By JEROME R. CORSI, WND—
Editor’s note: The following video shows Cardinal Tarcisio Bertone, the Vatican’s Secretary of State, addressing Pope Benedict XVI on Ash Wednesday, Feb. 13, 2013.
Did Pope Benedict XVI line up his successor and then resign to fulfill a 900-year-old prophecy that the next leader of the Roman Catholic Church would be history’s “final pope?”
The idea was posed by Tom Horn, co-author of the book “Petrus Romanus: The Final Pope is Here.”
As WND reported, Horn and his co-author, Cris Putnam, accurately predicted Benedict would become the first pope in nearly 600 years to resign.
Horn believes the last pope, called “Petrus Romanus” in the prophecy by Irish Archbishop St. Malachy, could be the man who is set to take over interim leadership the moment Benedict resigns Feb. 28 at 8 p.m. local time, becoming the acting Vatican head of state.
The claim centers on Cardinal Tarcisio Pietro (Peter in English) Evasio Bertone, born in Romano Canavese, Piedmont, the current secretary of state for the Vatican, who Pope Benedict XVI appointed Camerlengo, or Chamberlain, of the Holy Roman Church April 4, 2007.
In the period known as “sede vacante,” when there is no sitting pope, Bertone will be called upon as Camerlengo to serve as the head of the Roman Catholic Church.
He will be in charge until the College of Cardinals attending the upcoming Papal Conclave in the Sistine Chapel select a new pope.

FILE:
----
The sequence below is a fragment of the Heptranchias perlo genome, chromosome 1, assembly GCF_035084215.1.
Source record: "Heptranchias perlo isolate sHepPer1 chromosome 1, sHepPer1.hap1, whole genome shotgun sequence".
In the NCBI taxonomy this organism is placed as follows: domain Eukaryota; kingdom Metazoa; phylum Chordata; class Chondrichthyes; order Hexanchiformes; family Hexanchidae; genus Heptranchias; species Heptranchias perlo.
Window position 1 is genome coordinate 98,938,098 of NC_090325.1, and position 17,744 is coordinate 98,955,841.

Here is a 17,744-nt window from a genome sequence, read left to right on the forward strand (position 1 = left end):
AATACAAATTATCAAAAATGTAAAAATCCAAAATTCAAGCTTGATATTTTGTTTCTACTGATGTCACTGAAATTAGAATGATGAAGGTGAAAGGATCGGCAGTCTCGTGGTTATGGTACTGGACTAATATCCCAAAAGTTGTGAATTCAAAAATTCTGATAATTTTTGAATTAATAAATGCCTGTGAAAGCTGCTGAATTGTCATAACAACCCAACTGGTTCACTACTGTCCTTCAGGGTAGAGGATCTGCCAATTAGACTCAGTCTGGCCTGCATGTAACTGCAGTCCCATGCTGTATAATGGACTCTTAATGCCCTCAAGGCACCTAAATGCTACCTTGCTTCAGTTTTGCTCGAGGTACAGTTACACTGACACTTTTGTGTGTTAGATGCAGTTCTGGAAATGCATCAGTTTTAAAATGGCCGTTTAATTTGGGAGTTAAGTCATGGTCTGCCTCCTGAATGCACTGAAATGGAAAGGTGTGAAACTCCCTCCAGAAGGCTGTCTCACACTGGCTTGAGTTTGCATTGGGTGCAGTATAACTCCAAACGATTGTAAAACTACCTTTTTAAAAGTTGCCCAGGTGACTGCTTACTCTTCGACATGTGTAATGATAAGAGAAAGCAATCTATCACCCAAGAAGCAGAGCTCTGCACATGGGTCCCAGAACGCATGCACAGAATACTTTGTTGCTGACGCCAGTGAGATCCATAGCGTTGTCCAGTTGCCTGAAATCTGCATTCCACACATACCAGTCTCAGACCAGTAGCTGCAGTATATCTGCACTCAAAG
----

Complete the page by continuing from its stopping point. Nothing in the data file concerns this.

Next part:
Did Benedict choose his successor?
Benedict XVI has made decisions that indicate Bertone could be, or at least once was, his choice for successor, Horn told WND.
Working alongside Bertone, Benedict appeared to be “stacking the deck” in Bertone’s favor Jan. 6, 2012, when he named 22 new cardinals. Most are Europeans, primarily Italians, already holding key Vatican positions.
As a result, Europeans currently number over half of all cardinal-electors, 67 out of 125. Nearly a quarter of all voters in the conclave will be Italian.
“When he appointed these new cardinals,” Horn said, “Benedict seemed to put his definitive stamp on an Italian successor, stacking the College of Cardinals, those who could be called upon to give Bertone the so-called apostolic chair of St. Peter.”
Horn said the idea was not Benedict’s alone.
Most Vatican experts attribute the large number of Italian appointments to the influence of Bertone, he said.
WND sources in Rome close to the Vatican previously suggested Benedict may have resigned in part because he wanted to have a hand, even if indirect, in influencing the selection of his successor.
The sources further argue that by selecting “Benedict” as his papal name, Cardinal Josef Ratzinger, though not a priest of the Benedictine Order, sought to identify his papacy with Malachy’s prohecy that the next-to-last pope would be identified by the epithet Gloria olivae, translated as “Glory of the Olive,” knowing the Benedictine Order is associated by tradition with olives.